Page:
Yesterday, my father arrived 45 minutes early for our scheduled Father’s Day breakfast. Dave and the boys were already off for a day of paint balling so we had arranged that Dad would swing by at 9:30 a.m. and we would grab a bite.   He called at 8:40 to let me know he would be in my driveway in 5 minutes.  I said, “Great. I‘m ready to go.”

And I was.

I saw that phone call coming a mile away.  My father is notoriously early.  And thus, so was I,  having gotten up and dressed about an hour before the phone rang.  As promised, five minutes later he rolled up in his 1992 Honda accord.  My Dad is proud of many things in his life – this car is one of them.  With over 200,000 miles, it lacks, shall we say, the comfort and quiet ride of a modern day vehicle.  But, by golly, it runs and that’s reason enough to keep it to “drive“around town.”  Because why on earth would he inflict any additional wear and tear on the Lexus Hybrid  he finally broke down and bought himself a few years ago?   Yes indeed, I saw the Honda coming right after the early phone call and even though I knew the answer, I took a chance and asked:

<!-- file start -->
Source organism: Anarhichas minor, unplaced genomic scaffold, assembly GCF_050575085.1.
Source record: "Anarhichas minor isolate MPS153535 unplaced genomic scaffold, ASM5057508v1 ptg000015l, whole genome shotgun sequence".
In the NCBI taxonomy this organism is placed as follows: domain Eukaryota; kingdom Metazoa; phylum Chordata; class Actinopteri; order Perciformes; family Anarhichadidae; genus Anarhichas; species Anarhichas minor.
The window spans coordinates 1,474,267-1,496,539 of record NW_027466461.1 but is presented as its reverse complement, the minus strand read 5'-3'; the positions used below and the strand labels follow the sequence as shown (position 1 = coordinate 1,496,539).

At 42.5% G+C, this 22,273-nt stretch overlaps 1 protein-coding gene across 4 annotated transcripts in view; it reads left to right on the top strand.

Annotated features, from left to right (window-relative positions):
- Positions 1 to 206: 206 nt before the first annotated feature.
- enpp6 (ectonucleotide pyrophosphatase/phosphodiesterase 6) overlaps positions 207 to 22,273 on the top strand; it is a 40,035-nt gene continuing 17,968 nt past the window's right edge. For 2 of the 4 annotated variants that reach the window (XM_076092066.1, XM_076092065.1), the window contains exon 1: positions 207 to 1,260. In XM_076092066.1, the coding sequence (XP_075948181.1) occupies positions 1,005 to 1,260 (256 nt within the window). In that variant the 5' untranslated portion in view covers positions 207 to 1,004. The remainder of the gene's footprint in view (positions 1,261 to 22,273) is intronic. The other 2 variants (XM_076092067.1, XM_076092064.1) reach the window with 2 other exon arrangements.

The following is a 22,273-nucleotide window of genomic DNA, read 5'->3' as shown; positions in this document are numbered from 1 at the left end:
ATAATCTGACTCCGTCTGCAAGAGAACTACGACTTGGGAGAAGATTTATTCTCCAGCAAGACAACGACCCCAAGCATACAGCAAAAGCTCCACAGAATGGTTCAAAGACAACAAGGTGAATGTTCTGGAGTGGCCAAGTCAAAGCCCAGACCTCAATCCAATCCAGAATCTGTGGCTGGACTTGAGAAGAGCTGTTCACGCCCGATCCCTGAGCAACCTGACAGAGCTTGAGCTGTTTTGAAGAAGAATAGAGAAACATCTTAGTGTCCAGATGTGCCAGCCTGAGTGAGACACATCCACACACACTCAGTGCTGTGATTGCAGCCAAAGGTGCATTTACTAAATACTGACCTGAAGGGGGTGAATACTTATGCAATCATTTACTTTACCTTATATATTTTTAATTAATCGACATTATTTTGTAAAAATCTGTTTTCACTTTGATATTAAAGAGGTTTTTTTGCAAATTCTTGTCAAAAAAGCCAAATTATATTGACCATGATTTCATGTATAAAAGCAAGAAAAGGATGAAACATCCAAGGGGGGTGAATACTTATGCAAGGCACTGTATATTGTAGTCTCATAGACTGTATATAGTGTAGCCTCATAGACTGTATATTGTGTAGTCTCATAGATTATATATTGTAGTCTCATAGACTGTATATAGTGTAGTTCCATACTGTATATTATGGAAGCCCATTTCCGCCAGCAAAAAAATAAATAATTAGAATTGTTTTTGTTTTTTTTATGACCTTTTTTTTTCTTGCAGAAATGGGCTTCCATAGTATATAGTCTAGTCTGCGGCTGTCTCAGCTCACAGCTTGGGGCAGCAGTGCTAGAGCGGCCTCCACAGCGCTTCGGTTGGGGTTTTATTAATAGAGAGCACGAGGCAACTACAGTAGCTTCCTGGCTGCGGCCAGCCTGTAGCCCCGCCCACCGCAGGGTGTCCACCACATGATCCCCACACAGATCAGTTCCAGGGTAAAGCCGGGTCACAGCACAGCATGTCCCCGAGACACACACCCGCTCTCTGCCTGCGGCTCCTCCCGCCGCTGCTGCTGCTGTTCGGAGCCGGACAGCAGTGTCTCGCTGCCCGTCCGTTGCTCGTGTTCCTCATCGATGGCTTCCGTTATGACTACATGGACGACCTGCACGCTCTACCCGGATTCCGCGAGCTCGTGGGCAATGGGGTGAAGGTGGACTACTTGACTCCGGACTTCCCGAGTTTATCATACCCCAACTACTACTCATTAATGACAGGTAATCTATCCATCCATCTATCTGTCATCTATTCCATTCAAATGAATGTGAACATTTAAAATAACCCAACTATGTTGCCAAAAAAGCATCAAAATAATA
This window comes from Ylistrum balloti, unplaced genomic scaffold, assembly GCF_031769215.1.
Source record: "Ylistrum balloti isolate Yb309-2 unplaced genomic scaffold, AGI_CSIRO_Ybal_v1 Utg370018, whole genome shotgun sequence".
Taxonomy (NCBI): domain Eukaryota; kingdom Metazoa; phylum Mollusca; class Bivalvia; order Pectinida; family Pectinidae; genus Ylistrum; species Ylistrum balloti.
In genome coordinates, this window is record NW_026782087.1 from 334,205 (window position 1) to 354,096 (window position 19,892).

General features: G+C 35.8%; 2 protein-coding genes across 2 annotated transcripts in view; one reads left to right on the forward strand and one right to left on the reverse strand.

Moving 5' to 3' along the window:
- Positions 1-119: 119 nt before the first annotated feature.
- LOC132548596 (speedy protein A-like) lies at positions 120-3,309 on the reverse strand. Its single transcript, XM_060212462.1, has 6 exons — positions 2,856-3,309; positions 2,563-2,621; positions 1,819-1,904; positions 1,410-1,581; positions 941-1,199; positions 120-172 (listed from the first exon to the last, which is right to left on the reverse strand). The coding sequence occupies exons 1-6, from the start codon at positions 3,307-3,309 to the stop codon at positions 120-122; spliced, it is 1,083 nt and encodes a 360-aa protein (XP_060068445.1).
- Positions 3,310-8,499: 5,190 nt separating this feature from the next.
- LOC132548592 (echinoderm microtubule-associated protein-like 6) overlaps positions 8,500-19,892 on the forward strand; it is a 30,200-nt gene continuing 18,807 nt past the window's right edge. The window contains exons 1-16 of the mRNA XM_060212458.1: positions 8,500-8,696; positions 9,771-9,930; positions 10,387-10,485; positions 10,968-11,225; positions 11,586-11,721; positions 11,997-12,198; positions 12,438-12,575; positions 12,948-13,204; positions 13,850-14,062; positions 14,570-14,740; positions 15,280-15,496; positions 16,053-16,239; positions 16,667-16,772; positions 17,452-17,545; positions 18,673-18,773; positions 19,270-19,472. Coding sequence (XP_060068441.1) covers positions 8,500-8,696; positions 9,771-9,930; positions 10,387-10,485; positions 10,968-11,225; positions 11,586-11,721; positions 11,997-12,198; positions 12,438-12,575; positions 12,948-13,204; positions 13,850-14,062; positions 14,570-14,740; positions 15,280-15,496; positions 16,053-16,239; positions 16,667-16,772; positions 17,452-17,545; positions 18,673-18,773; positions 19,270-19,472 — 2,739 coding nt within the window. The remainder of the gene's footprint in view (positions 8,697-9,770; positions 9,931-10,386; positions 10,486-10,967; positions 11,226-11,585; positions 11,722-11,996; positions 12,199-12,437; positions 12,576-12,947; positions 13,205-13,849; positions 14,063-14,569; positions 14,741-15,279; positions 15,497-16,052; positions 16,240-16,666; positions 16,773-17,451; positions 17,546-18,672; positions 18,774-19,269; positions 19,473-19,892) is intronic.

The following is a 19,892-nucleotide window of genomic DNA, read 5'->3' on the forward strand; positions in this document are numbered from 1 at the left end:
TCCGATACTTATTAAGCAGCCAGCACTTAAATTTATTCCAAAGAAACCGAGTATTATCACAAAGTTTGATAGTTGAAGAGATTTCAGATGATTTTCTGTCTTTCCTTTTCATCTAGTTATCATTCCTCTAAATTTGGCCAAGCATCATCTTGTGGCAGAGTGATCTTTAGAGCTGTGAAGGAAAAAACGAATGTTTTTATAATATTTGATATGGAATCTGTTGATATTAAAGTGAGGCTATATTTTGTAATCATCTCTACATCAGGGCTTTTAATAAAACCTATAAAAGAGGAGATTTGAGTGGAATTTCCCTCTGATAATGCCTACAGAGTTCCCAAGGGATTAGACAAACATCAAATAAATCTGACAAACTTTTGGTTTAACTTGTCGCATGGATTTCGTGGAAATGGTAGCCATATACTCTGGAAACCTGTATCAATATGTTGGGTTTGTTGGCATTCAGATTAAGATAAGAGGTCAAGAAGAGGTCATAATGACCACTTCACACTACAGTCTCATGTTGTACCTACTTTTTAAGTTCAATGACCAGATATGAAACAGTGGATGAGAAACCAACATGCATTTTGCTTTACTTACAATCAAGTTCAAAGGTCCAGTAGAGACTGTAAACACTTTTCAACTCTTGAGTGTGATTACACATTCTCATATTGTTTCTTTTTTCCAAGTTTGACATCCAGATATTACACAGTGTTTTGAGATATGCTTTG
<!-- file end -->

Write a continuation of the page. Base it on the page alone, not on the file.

“Dad, do you want me to drive?  After all, its Father’s Day?”

Of course, he refused as his car was “already pointed in the right direction.”  Even at 75 years old, Dads like to drive.  He is an excellent driver and as I said after all its Father’s Day so I climbed in the Honda Jalopy and off we went.